Results, Sensitivities, and Uncertainty Ranges

Sensitivities of vehicle cost to assumed design heritage and engineering management are shown in Figure 4.3. Clearly, DDT&E costs are significantly reduced as a result of the RBD effort, which results in a higher confidence in the RBS vehicle design as the program enters full-scale development. Potential variations in the RBS assumptions used for the NAFCOM inputs covering design heritage (design levels 1-8) and engineering management (management levels 1-5) appear to show a potential for RBS DDT&E estimates to increase by 50-100 percent, although the assumptions used for the baseline cost appear reasonable.

4.2.2 Engines

The engine estimates cover DDT&E and production. For the RBD, a NK-33 engine is used with Castor 30 and Star 63D solid motors in the second stage. The RBS uses five AJ-26 engines in the reusable first stage and an RS-25E engine for the expendable second stage. The reusable AJ-26 engines are assumed to be refurbished every 10 flights and replaced every 20 flights. Models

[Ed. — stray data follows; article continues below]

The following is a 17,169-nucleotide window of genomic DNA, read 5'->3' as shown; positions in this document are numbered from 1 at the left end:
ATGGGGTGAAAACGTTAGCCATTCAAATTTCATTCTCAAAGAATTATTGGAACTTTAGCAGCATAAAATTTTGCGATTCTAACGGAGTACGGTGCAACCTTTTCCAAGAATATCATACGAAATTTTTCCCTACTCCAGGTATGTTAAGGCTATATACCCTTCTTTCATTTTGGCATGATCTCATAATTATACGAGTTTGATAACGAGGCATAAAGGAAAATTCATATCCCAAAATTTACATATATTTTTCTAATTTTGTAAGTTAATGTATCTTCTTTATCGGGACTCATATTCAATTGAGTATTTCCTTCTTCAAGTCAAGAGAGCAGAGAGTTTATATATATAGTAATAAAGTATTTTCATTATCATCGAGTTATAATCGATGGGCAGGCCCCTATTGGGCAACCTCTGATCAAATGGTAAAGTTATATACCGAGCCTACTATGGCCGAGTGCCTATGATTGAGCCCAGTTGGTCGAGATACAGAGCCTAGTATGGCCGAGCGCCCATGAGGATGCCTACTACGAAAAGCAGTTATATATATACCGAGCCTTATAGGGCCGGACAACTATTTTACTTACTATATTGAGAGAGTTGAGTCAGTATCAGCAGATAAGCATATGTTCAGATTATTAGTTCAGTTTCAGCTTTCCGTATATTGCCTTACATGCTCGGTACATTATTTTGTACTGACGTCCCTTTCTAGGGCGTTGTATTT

The models and methodologies used to generate cost estimates for the engines are contractor-proprietary. These models are generally accurate when based on similar applications, although they rely on assumptions about reusability requirements, which carry some uncertainty.


FIGURE 4.3 Sensitivities to NASA/Air Force Cost Model inputs normalized to the baseline RBS design, DDT&E program. Sensitivity of cost to the design maturity (e.g., whether or not requalification of an existing design, Requal, is needed) and Engineering Management Level needed for program execution. NOTE: DDT&E, development, test, and evaluation; RBD, reusable booster demonstrator; RBS, reusable booster system. SOURCE: Air Force Space and Missile Systems Center, SMC Developmental Planning, “Reusable Booster System Costing,” presentation to the committee, February 15, 2012. Approved for Public Release.

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